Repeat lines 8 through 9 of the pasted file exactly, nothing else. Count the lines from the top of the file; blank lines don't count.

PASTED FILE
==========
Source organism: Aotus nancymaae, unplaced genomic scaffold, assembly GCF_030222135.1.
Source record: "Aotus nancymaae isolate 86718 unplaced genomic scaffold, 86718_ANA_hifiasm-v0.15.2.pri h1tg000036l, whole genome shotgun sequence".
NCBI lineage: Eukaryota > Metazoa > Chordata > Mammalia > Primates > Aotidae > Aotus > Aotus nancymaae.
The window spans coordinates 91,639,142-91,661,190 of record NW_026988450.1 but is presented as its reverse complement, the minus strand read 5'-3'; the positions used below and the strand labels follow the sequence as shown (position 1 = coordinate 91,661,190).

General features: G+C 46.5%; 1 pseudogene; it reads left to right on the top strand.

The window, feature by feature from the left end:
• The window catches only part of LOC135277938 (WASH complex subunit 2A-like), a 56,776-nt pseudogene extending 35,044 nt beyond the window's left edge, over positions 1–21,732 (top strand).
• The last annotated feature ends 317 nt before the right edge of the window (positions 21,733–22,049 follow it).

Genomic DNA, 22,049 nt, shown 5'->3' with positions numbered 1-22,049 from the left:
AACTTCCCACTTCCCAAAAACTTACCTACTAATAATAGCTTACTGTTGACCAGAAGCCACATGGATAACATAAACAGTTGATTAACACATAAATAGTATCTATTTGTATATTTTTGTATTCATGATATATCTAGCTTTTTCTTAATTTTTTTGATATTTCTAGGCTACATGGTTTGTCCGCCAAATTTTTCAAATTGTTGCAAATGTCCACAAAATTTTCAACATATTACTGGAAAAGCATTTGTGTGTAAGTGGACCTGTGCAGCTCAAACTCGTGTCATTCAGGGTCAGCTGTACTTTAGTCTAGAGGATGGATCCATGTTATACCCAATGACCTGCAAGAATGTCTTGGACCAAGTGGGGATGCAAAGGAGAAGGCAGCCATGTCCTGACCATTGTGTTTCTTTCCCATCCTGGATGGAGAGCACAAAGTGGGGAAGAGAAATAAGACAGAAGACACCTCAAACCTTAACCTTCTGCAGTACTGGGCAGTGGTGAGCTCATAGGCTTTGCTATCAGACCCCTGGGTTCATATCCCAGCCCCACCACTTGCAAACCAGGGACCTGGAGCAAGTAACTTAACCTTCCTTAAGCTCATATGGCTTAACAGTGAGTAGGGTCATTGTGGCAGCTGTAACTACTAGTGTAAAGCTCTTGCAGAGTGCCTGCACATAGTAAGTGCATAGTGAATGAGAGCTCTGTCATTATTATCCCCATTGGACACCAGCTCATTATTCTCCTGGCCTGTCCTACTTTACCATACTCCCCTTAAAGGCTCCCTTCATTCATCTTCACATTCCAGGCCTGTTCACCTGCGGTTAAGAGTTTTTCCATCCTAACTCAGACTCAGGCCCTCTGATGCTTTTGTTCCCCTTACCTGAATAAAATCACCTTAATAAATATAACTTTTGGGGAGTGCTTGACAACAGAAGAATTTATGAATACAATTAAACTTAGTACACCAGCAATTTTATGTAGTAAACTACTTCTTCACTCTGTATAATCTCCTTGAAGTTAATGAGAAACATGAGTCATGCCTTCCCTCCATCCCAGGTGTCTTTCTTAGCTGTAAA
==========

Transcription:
• The last annotated feature ends 317 nt before the right edge of the window (positions 21,733–22,049 follow it).

Genomic DNA, 22,049 nt, shown 5'->3' with positions numbered 1-22,049 from the left: